Buckingham Palace announced over the weekend that beginning this spring, Harry and Meghan will no longer use their HRH titles and will be known only as Harry, the Duke of Sussex, and Meghan, the Duchess of Sussex. The couple and their 8-month-old son, Archie, plan to spend the majority of their time living in North America, though they will keep their Frogmore Cottage home in the U.K.

Harry and Meghan will no longer rely on public funds for their royal duties and will no longer travel overseas on behalf of Her Majesty. They are still members of the royal family and will attend family events like Trooping the Colour when invited by the queen, according to a palace source.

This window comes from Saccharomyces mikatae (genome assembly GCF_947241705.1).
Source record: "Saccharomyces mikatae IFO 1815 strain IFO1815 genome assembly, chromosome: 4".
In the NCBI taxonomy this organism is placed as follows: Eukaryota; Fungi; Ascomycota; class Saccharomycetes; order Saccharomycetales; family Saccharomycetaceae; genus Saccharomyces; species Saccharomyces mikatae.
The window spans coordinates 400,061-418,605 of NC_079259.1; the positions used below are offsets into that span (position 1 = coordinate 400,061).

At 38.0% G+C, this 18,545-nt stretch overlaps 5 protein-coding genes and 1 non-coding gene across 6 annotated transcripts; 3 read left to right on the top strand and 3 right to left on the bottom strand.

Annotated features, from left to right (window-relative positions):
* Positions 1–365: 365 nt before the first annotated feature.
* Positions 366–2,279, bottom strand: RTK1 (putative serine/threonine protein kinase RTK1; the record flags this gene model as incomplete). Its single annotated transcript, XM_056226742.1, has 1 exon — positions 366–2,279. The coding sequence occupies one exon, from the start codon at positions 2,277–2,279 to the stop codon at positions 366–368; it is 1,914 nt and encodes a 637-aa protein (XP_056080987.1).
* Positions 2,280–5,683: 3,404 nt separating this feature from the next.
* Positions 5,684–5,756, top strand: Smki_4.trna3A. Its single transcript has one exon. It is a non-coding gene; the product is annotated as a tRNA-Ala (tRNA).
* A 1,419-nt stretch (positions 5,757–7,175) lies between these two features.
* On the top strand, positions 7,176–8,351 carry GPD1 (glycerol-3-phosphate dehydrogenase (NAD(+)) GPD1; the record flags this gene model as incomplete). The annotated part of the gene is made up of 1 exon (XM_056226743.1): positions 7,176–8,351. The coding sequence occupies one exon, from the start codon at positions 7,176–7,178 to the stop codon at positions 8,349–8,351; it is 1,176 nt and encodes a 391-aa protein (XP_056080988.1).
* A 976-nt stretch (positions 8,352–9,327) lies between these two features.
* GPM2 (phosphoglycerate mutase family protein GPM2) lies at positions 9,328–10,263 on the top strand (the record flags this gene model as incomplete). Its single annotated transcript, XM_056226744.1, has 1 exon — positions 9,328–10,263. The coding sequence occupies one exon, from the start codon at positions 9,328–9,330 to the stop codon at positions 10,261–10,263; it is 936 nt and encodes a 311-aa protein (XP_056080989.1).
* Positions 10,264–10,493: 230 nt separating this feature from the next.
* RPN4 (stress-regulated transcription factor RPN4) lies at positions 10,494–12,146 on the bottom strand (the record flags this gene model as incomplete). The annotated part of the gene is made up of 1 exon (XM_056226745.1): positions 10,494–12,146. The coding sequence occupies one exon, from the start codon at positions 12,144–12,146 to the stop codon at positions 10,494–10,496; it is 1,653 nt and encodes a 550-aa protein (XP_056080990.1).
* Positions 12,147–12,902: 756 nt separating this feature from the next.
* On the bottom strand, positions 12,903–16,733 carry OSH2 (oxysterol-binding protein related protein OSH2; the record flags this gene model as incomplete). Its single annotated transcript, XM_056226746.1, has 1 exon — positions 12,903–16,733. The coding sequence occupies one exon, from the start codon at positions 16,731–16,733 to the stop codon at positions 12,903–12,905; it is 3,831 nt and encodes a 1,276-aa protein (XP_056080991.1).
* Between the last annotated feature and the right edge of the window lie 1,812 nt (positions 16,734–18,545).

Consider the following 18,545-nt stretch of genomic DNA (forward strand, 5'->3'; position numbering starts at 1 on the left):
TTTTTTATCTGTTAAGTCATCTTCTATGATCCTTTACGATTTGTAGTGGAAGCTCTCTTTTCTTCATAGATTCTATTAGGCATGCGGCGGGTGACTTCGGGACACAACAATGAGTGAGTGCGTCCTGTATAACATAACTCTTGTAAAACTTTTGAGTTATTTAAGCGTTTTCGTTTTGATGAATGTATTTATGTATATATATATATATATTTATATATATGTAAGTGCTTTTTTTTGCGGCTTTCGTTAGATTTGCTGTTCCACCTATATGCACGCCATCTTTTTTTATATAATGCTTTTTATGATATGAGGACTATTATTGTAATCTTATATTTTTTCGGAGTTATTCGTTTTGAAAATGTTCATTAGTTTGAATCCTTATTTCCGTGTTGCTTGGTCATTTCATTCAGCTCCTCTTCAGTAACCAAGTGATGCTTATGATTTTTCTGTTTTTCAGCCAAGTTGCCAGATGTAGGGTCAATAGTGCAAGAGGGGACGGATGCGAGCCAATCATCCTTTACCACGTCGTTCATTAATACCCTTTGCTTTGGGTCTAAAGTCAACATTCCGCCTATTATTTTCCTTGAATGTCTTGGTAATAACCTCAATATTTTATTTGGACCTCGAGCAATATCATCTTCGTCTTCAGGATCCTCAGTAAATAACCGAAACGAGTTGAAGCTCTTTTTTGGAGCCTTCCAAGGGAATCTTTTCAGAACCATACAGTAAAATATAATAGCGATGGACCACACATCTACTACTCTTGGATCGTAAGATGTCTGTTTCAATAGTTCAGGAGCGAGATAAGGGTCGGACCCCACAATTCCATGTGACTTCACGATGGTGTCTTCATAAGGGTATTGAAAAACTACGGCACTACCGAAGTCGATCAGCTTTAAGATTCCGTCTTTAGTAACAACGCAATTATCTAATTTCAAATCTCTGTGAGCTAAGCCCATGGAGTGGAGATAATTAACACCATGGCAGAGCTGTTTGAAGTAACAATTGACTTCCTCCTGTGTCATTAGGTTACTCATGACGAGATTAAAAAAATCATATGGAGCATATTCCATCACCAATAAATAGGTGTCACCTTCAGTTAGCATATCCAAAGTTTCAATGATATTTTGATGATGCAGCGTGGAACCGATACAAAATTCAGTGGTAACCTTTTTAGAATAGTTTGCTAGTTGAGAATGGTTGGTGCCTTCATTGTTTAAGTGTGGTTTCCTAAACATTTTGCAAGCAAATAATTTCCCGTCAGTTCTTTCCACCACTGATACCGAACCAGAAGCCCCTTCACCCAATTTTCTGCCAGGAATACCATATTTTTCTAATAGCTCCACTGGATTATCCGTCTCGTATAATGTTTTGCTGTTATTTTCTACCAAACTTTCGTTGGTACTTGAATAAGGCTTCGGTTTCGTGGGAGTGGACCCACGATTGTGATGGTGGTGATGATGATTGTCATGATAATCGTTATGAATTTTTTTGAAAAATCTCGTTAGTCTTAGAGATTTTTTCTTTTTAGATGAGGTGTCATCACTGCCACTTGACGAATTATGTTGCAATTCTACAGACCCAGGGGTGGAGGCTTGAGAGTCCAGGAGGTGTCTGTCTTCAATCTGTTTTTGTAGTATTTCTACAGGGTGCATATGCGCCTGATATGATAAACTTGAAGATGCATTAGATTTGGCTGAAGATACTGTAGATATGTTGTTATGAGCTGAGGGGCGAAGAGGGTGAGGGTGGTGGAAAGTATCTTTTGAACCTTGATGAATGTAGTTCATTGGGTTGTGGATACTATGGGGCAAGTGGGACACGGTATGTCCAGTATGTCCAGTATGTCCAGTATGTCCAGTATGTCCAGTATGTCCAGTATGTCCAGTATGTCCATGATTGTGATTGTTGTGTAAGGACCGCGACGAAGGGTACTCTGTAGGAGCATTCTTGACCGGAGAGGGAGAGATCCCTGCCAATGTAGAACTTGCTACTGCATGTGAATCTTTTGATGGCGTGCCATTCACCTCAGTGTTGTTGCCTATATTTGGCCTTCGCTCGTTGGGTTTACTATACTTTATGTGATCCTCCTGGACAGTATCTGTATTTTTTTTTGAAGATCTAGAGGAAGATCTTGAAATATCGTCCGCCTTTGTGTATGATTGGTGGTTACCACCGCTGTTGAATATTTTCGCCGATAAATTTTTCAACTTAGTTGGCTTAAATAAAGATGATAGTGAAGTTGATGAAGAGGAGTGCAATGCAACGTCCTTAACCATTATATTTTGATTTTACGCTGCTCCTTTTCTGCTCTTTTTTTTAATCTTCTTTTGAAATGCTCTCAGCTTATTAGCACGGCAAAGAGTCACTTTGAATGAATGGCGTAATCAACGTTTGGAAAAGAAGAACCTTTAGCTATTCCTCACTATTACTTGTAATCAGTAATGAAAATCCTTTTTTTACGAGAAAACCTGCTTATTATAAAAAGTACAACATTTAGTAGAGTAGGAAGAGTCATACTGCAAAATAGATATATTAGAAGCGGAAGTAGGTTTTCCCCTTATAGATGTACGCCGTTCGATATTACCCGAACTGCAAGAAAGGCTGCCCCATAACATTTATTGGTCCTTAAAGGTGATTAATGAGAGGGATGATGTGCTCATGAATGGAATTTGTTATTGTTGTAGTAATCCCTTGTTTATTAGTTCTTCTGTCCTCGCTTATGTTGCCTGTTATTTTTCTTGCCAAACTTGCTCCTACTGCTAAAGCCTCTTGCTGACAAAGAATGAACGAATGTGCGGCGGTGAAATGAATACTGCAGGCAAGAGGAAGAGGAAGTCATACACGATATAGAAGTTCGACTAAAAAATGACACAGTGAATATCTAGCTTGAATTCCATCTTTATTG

Prince Harry is losing his military titles and patronages including Captain General Royal Marines, Honorary Air Commandant Royal Air Force Honington and Small Ships and Diving, Royal Naval Command: Commodore in Chief. It's a significant loss for a royal who served in Afghanistan during his time in the British Army.

Harry and Meghan initially proposed in a bombshell announcement released via Instagram and a new website that they would simply "step back" as senior members of the royal family and work to become "financially independent," but after high-stakes negotiations with Harry's family and palace officials, Meghan and Harry's exit from royal life became more stark.

"What I want to make clear is we're not walking away, and we certainly aren't walking away from you," Harry said Sunday. "Our hope was to continue serving the queen, the commonwealth, and my military associations, but without public funding. Unfortunately, that wasn't possible."